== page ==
Are You All Natural?

All Natural ?

Fairtrade, 100% Organic, All Natural, Salmon Safe, CSA Sustainable Forest Management. All of those sound great and are the sort of labels that many of us look for on the food and other products we buy. But, what do all of those labels REALLY mean? Food labeled USDA Organic is produced without using most conventional pesticides; fertilizers made with synthetic ingredients or sewage sludge; bioengineering; or ionizing radiation. On the other hand, a, 'All Natural' label doesn't mean much at all.

Since the USDA has not defined the term 'Natural' manufacturers and advertisers have free rein to label any product 'natural' regardless of its ingredients. Without any guidelines for what is 'Natural' foods containing hydrogenated soybean oil, soya lecithin, cocoa processed with alkali, autolyzed yeast extract, xantham gum and gum arabic and tocopherol have been labeled been labeled 'All Natural'. If you're curious, Tocopherol is "a class of chemical compounds of which many have vitamin E activity". Strangely, that doesn't sound very natural to me, especially given that the most inexpensive type of tocopherol - Fully synthetic vitamin E, "dl-alpha-tocopherol", is derived from petroleum products.

If you want to find out what is really in the food you eat and the products you use - the best place to start is by reading by the list of ingredients. Michael Pollan's rule to 'Avoid food products that are A) Unfamiliar, B) Unpronounceable, C) More than five in number, or that include D) High-Fructose Corn Syrup.' is a good one. As well, the Center for Science in the Public Interest has a great resources on food safety and eating green. is another good reference for researching what various eco-labels actually mean.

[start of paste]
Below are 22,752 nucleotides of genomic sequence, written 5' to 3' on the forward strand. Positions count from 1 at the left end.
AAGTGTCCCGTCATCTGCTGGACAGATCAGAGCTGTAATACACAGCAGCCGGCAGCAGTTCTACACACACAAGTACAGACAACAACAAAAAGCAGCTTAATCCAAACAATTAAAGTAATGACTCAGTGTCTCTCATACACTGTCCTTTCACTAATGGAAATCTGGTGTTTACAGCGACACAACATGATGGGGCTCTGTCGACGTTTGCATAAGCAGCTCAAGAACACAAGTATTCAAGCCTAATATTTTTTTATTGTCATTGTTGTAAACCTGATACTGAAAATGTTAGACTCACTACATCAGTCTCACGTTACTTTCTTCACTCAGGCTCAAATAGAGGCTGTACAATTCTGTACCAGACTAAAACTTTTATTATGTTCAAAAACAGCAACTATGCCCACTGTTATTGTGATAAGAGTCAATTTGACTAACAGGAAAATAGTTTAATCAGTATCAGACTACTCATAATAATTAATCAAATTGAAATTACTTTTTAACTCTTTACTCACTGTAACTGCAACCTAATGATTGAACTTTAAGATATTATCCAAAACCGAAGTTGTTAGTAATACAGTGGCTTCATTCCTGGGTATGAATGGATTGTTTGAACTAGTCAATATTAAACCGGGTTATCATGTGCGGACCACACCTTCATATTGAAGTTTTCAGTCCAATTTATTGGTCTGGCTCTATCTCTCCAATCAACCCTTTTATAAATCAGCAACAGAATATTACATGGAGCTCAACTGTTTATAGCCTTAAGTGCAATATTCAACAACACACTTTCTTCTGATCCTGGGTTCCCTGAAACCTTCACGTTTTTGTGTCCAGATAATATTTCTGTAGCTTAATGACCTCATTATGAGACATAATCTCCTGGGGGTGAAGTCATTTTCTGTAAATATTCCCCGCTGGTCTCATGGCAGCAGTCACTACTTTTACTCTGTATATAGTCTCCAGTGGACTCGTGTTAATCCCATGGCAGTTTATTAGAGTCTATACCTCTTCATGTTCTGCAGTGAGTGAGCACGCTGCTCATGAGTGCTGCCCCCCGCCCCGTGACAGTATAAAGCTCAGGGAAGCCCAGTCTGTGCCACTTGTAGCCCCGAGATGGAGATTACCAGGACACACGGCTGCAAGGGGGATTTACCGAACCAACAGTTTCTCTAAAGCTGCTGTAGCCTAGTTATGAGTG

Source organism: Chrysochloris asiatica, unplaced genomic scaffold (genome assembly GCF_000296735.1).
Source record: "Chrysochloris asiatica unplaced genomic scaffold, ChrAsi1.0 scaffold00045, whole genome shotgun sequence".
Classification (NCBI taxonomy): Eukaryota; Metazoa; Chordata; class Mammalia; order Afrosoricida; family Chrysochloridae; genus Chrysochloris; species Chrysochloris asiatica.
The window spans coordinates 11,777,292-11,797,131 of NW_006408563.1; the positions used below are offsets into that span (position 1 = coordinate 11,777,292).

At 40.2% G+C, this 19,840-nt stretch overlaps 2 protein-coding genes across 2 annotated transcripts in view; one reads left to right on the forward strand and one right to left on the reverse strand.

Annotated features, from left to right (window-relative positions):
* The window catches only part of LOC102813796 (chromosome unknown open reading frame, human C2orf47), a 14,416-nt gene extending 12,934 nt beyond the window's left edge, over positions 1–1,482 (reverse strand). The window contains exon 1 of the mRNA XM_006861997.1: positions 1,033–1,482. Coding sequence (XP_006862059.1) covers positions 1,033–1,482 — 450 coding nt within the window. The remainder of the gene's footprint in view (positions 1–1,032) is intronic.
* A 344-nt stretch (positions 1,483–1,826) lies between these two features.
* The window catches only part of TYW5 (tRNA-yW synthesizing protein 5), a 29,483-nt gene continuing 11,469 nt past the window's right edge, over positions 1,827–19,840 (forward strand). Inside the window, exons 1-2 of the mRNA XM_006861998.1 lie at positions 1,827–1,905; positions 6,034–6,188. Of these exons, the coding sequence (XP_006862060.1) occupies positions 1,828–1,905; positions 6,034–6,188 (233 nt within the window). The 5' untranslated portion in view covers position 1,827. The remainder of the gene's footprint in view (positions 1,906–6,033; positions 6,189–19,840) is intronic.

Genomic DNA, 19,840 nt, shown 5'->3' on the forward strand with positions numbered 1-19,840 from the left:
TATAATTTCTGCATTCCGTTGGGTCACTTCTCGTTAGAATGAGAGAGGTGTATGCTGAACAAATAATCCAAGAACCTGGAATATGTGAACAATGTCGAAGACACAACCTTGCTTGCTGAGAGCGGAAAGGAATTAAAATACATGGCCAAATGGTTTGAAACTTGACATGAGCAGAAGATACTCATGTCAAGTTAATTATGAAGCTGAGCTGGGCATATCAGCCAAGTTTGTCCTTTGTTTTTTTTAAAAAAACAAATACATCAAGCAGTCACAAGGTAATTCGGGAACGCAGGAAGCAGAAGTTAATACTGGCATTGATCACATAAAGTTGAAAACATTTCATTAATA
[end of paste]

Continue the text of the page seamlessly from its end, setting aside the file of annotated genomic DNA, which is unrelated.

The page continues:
Of course, you can always shop at your local Farmer's Market or get food from a CSA and avoid much of this labeling confusion. But, some foods are very hard to source locally and shopping at a supermarket is difficult to avoid. I know it seems like a lot of work to read all of the ingredients and research every label. But, as the saying goes, 'You are what you eat' and I don't want to be made of 'petroleum-derived' tocopherol. Somehow, it doesn't feel natural.

More Info:

Chicago Tribune - Organic vs. natural a source of confusion in food labeling

USDA National Organic Program

USDA - Organic Labeling and Marketing Information

Center for Science in the Public Interest


The Omnivore's Solution - a review of 'In Defense of Food'